CJ wrote:

So we’re at a pretty significant juncture here. Our present situation could accurately be described as a question that we are collectively being asked as a species: do we want to (A) live on and find out what the future holds for us, or do we want to (B) go the way of the dinosaur?

Whenever I bring this subject up I encounter proponents of both answers. Though they never frame it as such, the people who show up in my social media notifications proclaiming that it is naive to think humans will ever cease their destructive patterns are very much on the side of Answer B. They insist that turning away from our ecocidal, omnicidal trajectory is impossible, and apparently their plan is to sit back and feel smugly vindicated when the world burns. They are choosing extinction, and their prize is that they get to be right and feel good about that if it happens.

Answer A is less sexy. Less egoically satisfying. You don’t get to feel smug and superior with Answer A, because Answer A involves changing. It involves waking up from that same ego structure which gets so much pleasure out of being right and knowing better.

If we’re going to pull away from catastrophe or dystopia and survive,… We’re going to have to evolve beyond our current relationship with thought. We’re going to have to wake up.


Throughout recorded history and across all cultures around the world, there have been individuals testifying that it is possible to undergo a transformation in the way one relates to the world, experiencing life as it actually is instead of filtered through unconscious conditioned thought patterns. After such a transformation, thought becomes the useful tool it’s supposed to be instead of the writer, director and star of the whole show.

Note that CJ is pushing a false dichotomy: she is saying that there are only cases A and B, where case A is transformation by meditation and case B is dystopia and extinction. She doesn’t mention the transhumanists and the extropian technologists, who believe that technology will swoop in and fix everything fixable, without any of that silly hippie meditation stuff.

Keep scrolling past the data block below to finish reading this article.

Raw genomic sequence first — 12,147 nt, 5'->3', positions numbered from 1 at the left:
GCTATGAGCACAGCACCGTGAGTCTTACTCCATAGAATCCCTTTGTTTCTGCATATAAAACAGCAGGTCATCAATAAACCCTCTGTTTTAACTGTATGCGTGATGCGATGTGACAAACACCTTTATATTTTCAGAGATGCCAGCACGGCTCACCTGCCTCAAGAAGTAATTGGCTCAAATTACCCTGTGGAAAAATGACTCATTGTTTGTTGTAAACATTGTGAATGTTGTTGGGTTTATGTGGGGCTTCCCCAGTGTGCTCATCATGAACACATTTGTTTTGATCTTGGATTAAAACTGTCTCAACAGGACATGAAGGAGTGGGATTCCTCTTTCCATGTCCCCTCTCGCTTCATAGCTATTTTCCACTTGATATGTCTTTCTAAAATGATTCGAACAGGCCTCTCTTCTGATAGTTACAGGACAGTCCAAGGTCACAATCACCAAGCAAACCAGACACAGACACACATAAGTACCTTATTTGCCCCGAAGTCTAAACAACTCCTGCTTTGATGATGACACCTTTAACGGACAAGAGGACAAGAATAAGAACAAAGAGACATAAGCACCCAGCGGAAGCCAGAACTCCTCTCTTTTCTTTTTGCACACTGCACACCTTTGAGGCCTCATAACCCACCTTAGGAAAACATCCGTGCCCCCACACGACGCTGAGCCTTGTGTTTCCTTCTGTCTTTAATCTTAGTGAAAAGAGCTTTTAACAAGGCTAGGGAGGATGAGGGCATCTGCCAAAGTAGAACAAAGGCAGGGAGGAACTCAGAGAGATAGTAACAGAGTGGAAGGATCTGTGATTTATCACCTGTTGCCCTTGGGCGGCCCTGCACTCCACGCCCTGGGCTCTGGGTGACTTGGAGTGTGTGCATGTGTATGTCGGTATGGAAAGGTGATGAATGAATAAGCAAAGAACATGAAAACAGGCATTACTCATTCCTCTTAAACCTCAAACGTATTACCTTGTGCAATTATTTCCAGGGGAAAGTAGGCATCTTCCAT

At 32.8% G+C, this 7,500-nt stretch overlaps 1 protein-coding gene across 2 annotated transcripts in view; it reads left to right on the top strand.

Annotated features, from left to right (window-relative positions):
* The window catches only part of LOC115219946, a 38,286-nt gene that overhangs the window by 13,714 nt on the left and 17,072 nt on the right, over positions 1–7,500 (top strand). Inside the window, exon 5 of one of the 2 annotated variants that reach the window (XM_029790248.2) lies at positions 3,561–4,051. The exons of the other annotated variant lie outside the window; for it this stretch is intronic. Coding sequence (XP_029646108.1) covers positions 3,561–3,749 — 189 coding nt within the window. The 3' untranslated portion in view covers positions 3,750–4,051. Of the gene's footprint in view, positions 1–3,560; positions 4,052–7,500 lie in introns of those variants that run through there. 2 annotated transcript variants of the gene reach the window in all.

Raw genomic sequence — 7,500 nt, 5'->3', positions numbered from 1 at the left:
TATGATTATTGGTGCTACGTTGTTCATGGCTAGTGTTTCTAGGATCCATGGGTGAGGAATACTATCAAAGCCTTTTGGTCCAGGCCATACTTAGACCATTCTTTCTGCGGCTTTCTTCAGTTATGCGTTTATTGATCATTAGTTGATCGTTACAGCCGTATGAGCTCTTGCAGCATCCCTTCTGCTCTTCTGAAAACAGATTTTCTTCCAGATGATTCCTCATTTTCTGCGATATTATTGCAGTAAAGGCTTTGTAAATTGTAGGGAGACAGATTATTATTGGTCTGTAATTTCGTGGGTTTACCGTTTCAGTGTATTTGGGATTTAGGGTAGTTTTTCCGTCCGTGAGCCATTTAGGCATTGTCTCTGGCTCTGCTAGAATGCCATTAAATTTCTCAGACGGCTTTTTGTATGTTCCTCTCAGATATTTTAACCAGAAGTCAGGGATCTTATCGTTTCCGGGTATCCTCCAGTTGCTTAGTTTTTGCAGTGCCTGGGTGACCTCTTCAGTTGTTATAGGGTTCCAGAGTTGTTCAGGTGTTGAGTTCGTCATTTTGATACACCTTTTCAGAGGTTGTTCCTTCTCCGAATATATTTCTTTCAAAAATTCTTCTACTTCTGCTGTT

For the first few paragraphs, the false dichotomy was somewhat plausible, but CJ goes off the rails with the following logical leap:

If such a transformation is possible on an individual level, it is possible on a collective level as well.

First problem: “possible” is a weasel word in this context. Meditation leading to individual transformation is well-attested by history – it’s not just possible, it can be verified. (And one can note that it often does NOT work.) Meditation leading to collective transformation is not clearly attested by history – there have been groups of meditators, but it is NOT clear that meditation transformed them. Furthermore, it is NOT clear that our current evolutionary state is measurable or understandable by anyone. CJ has not proven that she is good at measuring evolutionary states or meditation-induced transformations.

At the outset, let me note what history DOES show: history shows that when humans try to meditate as individuals, some individuals become “enlightened” and many become kooky. Further, when humans try to meditate as groups, they usually form religions. Religions are not particularly enlightening forms of social control; they do not abolish governmental violence. If Buddha didn’t transform the world and abolish coercion with his Sanghas, CJ is not likely to do so with Internet-connected meditators.